The flutes can be concave with a curved profile in lateral section. The surface between adjacent flutes can be convex and adapted to be positioned in continuous uniform contact with a tubular handle interior surface. Desirably, the flutes are wider than the convex surface between adjacent flutes.
According to a second aspect of the invention an implement is provided having a working head with a threaded socket; a metal tubular handle; a connector joining the handle to the head; the connector having a generally cylindrical body with a threaded portion at one end threadably inserted into the socket in the head; a fluted portion at the other end of the body, with said flutes being located axially of the body and spaced apart from adjacent flutes; the fluted portion being force-fit into the end of the handle with a tight friction fit so that other fastening means is not required; and stop means between the fluted portion and the threaded portion limiting the distance which the fluted portion can be forced into the end of the tubular handle.
FIG. 1 a side elevational view of a push broom according to the invention with the upper portion of the handle removed;
FIG. 2 is a side view, partially in section, of the broom shown in FIG. 1 with a connector shown threaded into a socket in the broom head and the handle partially installed on the fluted portion of the connector;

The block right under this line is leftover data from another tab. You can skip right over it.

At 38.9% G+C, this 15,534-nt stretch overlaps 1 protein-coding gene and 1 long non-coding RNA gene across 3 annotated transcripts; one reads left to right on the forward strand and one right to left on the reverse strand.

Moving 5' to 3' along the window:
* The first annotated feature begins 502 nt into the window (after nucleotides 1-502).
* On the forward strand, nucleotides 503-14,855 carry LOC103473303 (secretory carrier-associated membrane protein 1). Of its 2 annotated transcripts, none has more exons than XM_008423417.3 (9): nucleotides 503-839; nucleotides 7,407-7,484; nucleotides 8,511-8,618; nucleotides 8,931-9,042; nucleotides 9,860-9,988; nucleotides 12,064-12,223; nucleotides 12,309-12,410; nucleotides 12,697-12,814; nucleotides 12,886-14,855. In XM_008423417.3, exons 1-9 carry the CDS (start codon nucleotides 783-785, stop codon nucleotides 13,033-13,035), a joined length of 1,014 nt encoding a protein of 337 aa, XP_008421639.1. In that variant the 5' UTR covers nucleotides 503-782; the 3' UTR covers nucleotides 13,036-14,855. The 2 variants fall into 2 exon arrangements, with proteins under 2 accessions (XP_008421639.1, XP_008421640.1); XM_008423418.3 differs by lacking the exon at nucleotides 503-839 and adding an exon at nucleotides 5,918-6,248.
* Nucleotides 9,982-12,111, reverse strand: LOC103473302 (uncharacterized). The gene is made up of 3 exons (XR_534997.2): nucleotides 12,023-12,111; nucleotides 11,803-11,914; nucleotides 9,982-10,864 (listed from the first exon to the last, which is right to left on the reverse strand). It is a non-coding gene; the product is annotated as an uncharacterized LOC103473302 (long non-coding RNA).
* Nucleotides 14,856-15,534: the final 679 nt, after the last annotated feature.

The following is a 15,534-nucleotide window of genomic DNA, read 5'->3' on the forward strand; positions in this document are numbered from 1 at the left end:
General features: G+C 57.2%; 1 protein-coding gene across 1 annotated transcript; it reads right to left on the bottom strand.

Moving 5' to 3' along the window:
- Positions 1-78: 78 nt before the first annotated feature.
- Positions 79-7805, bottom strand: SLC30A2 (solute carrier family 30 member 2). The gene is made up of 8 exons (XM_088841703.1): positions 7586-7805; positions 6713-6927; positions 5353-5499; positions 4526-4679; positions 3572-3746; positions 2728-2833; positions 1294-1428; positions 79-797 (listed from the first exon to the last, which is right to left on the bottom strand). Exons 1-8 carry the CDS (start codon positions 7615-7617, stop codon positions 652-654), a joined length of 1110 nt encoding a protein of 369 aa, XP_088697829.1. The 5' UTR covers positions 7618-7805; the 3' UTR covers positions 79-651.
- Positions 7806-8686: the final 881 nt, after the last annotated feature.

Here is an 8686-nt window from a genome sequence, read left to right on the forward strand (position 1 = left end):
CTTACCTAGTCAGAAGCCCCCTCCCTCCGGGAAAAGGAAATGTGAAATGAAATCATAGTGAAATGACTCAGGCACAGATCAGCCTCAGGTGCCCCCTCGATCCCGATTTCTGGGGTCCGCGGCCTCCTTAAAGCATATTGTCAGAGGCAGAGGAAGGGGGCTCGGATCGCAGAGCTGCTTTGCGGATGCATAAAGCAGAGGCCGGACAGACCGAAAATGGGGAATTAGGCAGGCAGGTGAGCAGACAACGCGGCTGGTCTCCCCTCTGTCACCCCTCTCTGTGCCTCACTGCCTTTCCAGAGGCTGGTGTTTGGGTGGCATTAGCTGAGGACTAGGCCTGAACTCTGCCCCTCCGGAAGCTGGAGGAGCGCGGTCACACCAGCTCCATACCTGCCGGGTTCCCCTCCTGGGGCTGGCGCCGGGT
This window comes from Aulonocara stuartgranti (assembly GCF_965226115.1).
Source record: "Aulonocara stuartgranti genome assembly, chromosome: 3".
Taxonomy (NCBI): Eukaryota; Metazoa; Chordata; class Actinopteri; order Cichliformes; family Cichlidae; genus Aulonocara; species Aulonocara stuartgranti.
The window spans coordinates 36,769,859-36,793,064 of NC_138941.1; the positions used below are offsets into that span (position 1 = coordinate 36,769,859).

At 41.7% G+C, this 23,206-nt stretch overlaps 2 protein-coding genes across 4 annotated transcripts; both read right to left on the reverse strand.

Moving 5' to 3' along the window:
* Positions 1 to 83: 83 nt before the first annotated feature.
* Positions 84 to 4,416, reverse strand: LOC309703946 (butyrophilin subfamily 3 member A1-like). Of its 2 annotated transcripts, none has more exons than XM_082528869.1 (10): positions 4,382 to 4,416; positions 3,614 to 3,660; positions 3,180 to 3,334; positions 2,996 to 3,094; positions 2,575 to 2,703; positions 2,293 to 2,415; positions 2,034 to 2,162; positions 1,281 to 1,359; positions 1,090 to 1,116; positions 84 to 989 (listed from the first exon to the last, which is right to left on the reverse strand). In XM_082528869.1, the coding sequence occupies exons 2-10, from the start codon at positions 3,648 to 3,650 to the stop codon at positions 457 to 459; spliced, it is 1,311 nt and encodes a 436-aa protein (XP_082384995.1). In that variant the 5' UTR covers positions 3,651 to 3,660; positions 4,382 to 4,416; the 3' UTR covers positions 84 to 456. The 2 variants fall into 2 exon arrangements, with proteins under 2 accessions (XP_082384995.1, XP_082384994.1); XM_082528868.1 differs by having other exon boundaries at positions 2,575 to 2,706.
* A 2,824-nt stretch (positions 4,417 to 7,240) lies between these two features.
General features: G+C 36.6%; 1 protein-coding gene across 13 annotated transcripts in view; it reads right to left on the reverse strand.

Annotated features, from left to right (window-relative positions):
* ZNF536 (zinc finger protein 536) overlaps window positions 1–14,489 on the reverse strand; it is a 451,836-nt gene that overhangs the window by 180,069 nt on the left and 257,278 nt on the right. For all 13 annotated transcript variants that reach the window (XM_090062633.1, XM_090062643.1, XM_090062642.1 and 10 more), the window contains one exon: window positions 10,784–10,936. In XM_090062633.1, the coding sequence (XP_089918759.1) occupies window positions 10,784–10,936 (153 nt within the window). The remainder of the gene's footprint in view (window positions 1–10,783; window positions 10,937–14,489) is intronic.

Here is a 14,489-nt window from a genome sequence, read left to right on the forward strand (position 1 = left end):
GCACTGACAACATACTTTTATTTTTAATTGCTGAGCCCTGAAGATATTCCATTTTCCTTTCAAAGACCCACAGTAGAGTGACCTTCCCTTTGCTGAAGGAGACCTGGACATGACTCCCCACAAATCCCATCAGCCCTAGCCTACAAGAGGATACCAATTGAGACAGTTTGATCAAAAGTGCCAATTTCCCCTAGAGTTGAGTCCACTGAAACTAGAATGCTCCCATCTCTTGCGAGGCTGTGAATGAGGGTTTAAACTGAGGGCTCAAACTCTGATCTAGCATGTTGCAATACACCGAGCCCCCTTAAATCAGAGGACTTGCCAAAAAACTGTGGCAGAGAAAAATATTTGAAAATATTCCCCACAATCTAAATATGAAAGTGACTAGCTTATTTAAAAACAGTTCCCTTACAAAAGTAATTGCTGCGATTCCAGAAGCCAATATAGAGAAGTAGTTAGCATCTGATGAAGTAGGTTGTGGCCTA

FIG. 3 is a sectional view taken along the line 3--3 of FIG. 2;
FIG. 4 is a sectional view taken along the line 4--4 of FIG. 2; and
FIG. 5 a sectional view taken along the line 5--5 of FIG. 4.
To the extent it is reasonable and practical the same or similar elements which appear in the various views of the drawings will be identified by the same numbers.
With reference to FIG. 1 the push broom 20, which is a representative tool or implement, has an elongated working head 22 with bristles or hairs 24 extending downwardly from the head bottom in a conventional manner. The head 22 can be made of any suitable material but usually is made of wood or a solid polymeric material, such as high density polypropylene, which can be reinforced with fibers, such as glass fibers. The head 22 has a centrally positioned threaded socket 26 in the upper side located at about a 45° angle.
Connector 30 has a generally cylindrical body with a threaded portion 32 at one end, a fluted portion 34 at the other end, and a peripheral ring or collar 36 between and separating the threaded and fluted portions. An axial bore or hole 38 is located in the fluted portion 34 of the connector 30. The presence of the hole conserves material and reduces weight.
The fluted portion 34 has a plurality of axially positioned and spaced apart flutes 40 located around the connector body. The flutes 40 are concave with a curved profile in lateral section. The surface between adjacent flutes 40 is convex with a curved surface 44 about equivalent to a segment of a cylindrical surface. The flutes 40 are generally wider at the top than the width of the convex curved surface 44 between flutes.